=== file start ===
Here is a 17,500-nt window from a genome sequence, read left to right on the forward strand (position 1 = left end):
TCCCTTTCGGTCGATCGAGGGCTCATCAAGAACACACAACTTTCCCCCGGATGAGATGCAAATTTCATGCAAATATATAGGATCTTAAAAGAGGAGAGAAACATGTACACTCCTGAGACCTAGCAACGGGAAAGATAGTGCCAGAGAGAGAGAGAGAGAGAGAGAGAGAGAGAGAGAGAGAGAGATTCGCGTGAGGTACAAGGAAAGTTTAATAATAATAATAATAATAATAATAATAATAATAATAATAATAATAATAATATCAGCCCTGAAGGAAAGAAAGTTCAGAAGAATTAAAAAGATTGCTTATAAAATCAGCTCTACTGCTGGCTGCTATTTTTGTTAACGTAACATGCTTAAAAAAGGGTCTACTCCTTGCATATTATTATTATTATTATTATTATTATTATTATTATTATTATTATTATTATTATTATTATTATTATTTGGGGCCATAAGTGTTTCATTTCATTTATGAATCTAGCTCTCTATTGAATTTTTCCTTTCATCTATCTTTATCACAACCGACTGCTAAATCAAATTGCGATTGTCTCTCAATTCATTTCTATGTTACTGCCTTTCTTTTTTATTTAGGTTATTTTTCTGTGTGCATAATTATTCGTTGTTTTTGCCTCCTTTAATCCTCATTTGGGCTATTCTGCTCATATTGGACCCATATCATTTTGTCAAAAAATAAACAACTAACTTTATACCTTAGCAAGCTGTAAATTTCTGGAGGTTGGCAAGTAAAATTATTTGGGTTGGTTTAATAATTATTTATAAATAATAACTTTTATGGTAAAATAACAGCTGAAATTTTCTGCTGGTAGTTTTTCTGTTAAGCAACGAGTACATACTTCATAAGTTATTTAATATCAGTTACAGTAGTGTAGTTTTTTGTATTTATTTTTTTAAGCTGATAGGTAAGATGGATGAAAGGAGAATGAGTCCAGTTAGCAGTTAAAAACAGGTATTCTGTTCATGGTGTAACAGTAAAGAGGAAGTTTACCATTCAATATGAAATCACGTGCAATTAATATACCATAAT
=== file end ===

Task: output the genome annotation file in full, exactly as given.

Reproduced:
Here is a 17,500-nt window from a genome sequence, read left to right on the forward strand (position 1 = left end):
TCCCTTTCGGTCGATCGAGGGCTCATCAAGAACACACAACTTTCCCCCGGATGAGATGCAAATTTCATGCAAATATATAGGATCTTAAAAGAGGAGAGAAACATGTACACTCCTGAGACCTAGCAACGGGAAAGATAGTGCCAGAGAGAGAGAGAGAGAGAGAGAGAGAGAGAGAGAGAGAGAGATTCGCGTGAGGTACAAGGAAAGTTTAATAATAATAATAATAATAATAATAATAATAATAATAATAATAATAATAATATCAGCCCTGAAGGAAAGAAAGTTCAGAAGAATTAAAAAGATTGCTTATAAAATCAGCTCTACTGCTGGCTGCTATTTTTGTTAACGTAACATGCTTAAAAAAGGGTCTACTCCTTGCATATTATTATTATTATTATTATTATTATTATTATTATTATTATTATTATTATTATTATTATTATTATTTGGGGCCATAAGTGTTTCATTTCATTTATGAATCTAGCTCTCTATTGAATTTTTCCTTTCATCTATCTTTATCACAACCGACTGCTAAATCAAATTGCGATTGTCTCTCAATTCATTTCTATGTTACTGCCTTTCTTTTTTATTTAGGTTATTTTTCTGTGTGCATAATTATTCGTTGTTTTTGCCTCCTTTAATCCTCATTTGGGCTATTCTGCTCATATTGGACCCATATCATTTTGTCAAAAAATAAACAACTAACTTTATACCTTAGCAAGCTGTAAATTTCTGGAGGTTGGCAAGTAAAATTATTTGGGTTGGTTTAATAATTATTTATAAATAATAACTTTTATGGTAAAATAACAGCTGAAATTTTCTGCTGGTAGTTTTTCTGTTAAGCAACGAGTACATACTTCATAAGTTATTTAATATCAGTTACAGTAGTGTAGTTTTTTGTATTTATTTTTTTAAGCTGATAGGTAAGATGGATGAAAGGAGAATGAGTCCAGTTAGCAGTTAAAAACAGGTATTCTGTTCATGGTGTAACAGTAAAGAGGAAGTTTACCATTCAATATGAAATCACGTGCAATTAATATACCATAAT